The Netherlands will be "effectively closed" in the evenings with bars, restaurants and shops shutting early to curb a spike in Covid cases, Prime Minister Mark Rutte said Friday.
Dozens of protesters held a peaceful demonstration in The Hague as Rutte tightened the country's partial lockdown, as hospitals warned they are being overwhelmed.
But fears of a repeat of the riots that swept the country last weekend over the government's coronavirus restrictions proved, for the time being, unfounded.
"From Sunday, the whole of the Netherlands is effectively closed between 5pm and 5am," Rutte told a televised press conference.
"We have to be realistic, the daily figures are still too high," he added, referring to infection figures which are running at more than 20,000 cases a day, despite an adult vaccination take up of around 85 percent.
Rutte acknowledged that the government had failed to get across the message that people with symptoms need to get tested, since it last tightened the measures two weeks ago.
"I blame myself for that," he said. "We have to do better."
Non-essential shops had previously been allowed to stay open until 6:00 pm, and catering establishments until 8:00 pm.
Amateur sports will also have to stop after 5:00pm, while professional sports including football matches will continue to be played behind closed doors.
Patrons must now wear masks and maintain social distancing of 1.5 metres (five feet), meaning that cafes, cinemas, theatres and other venues will have reduced capacity, Rutte said.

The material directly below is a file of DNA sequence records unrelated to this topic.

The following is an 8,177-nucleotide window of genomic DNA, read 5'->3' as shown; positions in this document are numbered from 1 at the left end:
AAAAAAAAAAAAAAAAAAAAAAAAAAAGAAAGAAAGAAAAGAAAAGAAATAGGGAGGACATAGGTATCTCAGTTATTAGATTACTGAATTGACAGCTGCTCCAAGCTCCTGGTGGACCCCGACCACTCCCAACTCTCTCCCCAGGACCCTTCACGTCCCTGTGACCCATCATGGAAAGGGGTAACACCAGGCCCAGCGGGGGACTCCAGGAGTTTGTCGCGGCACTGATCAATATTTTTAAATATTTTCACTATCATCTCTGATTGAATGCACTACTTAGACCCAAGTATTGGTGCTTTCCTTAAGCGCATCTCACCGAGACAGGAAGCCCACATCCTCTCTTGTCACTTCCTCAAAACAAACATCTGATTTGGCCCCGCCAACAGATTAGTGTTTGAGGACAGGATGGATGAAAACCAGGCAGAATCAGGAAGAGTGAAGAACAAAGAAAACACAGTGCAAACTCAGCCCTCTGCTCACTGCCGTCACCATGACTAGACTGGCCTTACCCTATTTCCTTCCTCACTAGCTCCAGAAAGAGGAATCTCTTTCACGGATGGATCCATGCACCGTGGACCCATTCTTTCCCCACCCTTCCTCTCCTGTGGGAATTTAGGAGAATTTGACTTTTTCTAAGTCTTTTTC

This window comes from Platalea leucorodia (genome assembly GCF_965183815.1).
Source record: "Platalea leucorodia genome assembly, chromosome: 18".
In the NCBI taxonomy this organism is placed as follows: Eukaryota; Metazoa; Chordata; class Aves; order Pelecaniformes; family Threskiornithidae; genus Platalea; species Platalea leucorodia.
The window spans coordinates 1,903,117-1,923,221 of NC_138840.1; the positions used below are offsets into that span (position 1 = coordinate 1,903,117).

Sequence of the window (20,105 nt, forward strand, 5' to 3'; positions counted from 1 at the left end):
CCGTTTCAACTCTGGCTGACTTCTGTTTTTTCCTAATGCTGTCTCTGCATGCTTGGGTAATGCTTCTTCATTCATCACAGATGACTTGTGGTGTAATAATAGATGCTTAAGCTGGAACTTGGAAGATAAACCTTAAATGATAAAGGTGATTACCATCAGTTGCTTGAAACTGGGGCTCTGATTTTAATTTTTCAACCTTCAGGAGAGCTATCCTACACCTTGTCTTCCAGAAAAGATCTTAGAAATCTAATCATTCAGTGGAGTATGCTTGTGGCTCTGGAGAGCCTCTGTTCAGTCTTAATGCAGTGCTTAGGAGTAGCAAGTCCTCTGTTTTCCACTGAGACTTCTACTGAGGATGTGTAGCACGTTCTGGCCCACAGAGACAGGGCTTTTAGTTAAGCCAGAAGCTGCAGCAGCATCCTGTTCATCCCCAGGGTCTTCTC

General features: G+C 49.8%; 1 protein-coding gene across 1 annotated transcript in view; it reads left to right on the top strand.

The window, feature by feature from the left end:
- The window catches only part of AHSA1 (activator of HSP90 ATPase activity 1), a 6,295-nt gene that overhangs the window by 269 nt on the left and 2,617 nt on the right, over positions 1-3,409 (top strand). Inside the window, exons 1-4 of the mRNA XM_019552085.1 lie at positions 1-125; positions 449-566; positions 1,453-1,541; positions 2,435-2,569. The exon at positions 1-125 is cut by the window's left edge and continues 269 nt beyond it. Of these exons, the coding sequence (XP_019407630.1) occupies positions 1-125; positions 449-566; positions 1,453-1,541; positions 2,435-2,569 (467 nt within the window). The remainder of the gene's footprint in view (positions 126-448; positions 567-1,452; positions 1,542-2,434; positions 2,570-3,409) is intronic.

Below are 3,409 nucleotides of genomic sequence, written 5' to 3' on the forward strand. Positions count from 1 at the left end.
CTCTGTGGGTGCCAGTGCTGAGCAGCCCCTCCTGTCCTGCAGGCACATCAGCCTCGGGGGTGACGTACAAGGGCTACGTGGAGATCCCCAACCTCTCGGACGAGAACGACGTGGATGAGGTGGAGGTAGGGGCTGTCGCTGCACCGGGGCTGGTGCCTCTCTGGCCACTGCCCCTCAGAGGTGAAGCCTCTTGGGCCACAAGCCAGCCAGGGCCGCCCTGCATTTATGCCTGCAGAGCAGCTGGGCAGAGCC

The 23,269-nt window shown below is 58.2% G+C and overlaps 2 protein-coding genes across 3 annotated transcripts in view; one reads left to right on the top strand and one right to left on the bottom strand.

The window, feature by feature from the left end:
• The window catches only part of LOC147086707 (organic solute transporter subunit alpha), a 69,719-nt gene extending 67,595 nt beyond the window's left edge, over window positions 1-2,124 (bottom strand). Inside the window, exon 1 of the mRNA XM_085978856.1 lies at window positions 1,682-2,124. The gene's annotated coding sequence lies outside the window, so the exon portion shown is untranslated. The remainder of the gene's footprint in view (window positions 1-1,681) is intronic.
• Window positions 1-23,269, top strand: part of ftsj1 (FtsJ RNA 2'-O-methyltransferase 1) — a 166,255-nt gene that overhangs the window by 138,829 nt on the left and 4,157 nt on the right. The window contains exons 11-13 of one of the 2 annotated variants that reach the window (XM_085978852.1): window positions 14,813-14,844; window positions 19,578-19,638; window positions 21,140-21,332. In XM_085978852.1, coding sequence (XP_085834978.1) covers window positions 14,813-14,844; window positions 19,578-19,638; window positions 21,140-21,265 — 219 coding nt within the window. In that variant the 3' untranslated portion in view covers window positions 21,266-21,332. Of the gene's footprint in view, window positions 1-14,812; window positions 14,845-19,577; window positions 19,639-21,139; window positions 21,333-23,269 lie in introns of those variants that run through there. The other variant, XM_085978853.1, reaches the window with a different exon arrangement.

- 'Snot-bubble guideline' -
Schools will remain open, despite the fact that the largest rise in infections is among children. Pupils aged 10 and above must wear masks in hallways.
The government is also tightening its "snot-bubble guideline" so that primary school children with even a mild cold must stay home and be tested, it said in a statement.
Hospitals will meanwhile cancel non-critical operations such as knee and hip surgery.
In the protest near government ministries, people rang bells, blew whistles and sirens while many held signs saying "It is not right". One wore a star of David on his mask.
Police vans and riot officers stood guard near the protest. Police said they had made several arrests for possession of illegal fireworks and failure to show ID.
"Covid is just like a flu, it is a virus that we need to learn how to live with as a society, not trying to fight against it because it doesn't work," said Babs, a 38-year-old woman holding a sign reading "stop lying".
Another protester who gave his name as David added: "The authorities are going in the wrong direction to use a virus which isn't dangerous for the 'great reset' to curb our liberties."
The protesters eventually dispersed peacefully but police said they remained on alert.
The Netherlands lifted most coronavirus restrictions in September but was forced to reintroduce them in October.
Riots broke out in Rotterdam last Friday and the trouble spread to The Hague on Saturday and to other cities including Groningen in the north on Sunday and Monday.